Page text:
Anima — Singularities
(Progressive Rock Worldwide PRW 033, 1996, CD)
by Peter Thelen, Published 1997-02-01
While eight musicians are credited here, the music features guitars, bass, drums, and keyboards, and some vocals / harmonies / choirs, and one might suspect this to be a basic four or five piece with guest vocalists. This is the band's second album, their first being the hopelessly obscure private label release Tempus Stetisse from 1993, which this writer has not heard to date. Their sound is a spacy rock no doubt influenced by Meddle era Floyd and some mid 70s German symphonic bands like Grobschnitt, with some folkish trappings, as well as hints of Close to the Edge period Yes, Genesis, and the like. The stylistic influences are well absorbed, and difficult to pin down, and overall the band has a very original character. The primary power derives from the spirited guitar work of Zé Lima, although the piano and keyboards play an equally major role in building their sound, while bass and drums work together and support the effort well. Two of the tracks break the twelve minute mark, and give the musicians plenty of room to stretch out. The lead vocalist sometimes adopts a kind of a soul feel, and at other times an almost neo-progressive character; the vocals tend to be the weakest aspect of their sound, yet with the elaborate harmonies, choruses, and choirs are kept fairly interesting. Lyrics are in English, and are generally pretty good, yet it's the pronunciation that sometimes falls short — but it's not that big a deal because most of the album's 48 minutes are spent in instrumental territory. In all, this is a band with a good sound that seems to be going somewhere.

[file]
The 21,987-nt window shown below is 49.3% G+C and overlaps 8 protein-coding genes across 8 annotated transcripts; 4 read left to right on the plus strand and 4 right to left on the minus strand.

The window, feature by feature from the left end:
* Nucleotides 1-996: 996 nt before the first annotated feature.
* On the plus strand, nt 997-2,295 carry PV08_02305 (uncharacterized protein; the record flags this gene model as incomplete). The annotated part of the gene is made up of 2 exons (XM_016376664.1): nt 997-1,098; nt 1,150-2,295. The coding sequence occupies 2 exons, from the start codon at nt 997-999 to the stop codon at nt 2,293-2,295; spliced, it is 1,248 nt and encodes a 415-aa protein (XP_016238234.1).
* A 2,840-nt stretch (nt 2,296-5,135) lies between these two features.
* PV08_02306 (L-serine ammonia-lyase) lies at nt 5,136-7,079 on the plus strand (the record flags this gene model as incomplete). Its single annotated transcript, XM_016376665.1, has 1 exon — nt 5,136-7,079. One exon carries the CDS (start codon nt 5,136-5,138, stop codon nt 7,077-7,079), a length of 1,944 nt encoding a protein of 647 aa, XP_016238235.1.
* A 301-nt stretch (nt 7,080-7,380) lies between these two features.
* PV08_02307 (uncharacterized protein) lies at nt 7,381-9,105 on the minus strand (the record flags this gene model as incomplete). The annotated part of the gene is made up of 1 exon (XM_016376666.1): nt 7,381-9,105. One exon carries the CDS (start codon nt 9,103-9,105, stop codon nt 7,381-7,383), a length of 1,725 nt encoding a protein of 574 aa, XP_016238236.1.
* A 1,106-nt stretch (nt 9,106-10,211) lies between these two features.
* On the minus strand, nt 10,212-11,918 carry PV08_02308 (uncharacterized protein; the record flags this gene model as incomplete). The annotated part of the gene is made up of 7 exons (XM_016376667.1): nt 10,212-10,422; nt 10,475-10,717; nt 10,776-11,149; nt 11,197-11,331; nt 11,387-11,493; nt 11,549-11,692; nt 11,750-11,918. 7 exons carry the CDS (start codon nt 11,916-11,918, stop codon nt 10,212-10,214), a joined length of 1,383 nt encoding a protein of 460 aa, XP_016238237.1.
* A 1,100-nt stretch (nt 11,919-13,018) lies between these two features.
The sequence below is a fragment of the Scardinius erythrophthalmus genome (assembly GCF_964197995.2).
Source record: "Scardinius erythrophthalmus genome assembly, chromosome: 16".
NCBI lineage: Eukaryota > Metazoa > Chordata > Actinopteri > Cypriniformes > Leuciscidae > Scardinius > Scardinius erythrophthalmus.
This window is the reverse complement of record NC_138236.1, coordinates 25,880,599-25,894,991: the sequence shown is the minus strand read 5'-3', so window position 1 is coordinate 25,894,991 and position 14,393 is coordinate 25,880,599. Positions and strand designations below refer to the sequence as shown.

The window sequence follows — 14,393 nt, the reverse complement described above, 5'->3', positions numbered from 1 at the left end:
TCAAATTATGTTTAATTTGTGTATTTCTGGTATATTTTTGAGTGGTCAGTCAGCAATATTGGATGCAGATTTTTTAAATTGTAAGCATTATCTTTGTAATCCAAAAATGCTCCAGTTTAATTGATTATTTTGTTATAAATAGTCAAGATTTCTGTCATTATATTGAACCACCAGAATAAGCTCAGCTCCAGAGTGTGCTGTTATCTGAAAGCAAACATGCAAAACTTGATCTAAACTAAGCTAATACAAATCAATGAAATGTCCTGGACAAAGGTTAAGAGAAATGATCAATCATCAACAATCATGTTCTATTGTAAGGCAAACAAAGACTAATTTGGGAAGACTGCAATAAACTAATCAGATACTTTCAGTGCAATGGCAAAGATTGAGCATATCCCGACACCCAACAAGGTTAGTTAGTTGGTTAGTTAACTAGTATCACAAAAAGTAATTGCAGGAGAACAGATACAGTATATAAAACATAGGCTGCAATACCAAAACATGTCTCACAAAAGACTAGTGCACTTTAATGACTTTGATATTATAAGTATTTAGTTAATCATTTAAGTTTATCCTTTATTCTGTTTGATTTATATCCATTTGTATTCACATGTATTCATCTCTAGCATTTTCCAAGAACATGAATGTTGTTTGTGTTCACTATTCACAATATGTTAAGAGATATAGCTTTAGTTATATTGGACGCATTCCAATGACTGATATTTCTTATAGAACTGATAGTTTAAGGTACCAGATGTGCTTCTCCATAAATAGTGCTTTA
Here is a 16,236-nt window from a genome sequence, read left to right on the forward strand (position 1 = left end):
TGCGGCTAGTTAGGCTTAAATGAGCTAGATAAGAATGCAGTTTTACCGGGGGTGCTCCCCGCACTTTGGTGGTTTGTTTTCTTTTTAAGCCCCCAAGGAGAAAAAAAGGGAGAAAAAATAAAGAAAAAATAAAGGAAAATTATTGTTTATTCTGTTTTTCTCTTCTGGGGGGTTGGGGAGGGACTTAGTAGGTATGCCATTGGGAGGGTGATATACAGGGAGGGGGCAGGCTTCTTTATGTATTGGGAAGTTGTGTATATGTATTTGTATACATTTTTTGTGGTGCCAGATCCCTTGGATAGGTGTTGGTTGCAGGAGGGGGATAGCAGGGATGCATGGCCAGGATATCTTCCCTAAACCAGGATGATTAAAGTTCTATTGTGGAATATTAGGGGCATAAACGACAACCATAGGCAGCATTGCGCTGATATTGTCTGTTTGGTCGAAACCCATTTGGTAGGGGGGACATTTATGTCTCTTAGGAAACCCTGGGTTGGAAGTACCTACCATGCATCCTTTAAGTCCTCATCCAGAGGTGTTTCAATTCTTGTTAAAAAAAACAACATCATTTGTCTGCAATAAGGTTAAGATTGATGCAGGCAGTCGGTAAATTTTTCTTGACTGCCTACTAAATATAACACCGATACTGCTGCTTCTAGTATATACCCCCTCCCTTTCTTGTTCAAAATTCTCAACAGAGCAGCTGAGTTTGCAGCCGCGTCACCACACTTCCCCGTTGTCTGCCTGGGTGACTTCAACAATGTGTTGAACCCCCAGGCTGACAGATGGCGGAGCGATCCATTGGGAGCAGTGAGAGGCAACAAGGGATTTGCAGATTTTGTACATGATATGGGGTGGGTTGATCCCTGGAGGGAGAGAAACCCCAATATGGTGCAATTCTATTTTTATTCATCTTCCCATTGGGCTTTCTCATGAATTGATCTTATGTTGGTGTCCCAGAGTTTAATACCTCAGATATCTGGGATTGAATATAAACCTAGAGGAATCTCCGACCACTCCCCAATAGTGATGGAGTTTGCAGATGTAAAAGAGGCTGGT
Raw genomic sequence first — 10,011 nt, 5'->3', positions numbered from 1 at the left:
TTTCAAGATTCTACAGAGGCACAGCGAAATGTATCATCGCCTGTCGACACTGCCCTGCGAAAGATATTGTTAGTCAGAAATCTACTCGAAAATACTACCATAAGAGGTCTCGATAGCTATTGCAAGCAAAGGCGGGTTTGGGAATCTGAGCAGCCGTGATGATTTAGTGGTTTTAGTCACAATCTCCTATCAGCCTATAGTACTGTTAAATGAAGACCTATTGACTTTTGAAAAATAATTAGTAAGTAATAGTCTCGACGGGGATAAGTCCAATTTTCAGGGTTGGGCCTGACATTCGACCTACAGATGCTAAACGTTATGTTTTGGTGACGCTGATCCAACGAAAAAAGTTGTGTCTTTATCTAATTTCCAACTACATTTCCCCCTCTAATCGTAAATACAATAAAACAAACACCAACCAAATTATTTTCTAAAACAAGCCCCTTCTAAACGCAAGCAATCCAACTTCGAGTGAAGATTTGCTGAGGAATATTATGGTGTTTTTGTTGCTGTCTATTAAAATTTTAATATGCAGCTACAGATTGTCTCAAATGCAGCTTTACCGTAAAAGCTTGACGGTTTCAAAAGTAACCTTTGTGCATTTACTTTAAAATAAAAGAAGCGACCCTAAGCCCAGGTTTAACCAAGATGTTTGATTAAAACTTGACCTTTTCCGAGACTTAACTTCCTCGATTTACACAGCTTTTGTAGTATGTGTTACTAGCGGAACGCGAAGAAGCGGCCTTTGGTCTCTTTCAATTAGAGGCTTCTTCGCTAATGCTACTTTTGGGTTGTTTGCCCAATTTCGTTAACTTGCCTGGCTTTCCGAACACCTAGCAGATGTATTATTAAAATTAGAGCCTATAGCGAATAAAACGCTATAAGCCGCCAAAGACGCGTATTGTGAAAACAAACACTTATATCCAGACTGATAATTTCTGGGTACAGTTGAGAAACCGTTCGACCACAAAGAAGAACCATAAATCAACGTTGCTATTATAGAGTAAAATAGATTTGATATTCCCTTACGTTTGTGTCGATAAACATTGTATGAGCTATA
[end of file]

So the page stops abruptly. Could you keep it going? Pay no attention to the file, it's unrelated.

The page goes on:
Related artist(s): Anima
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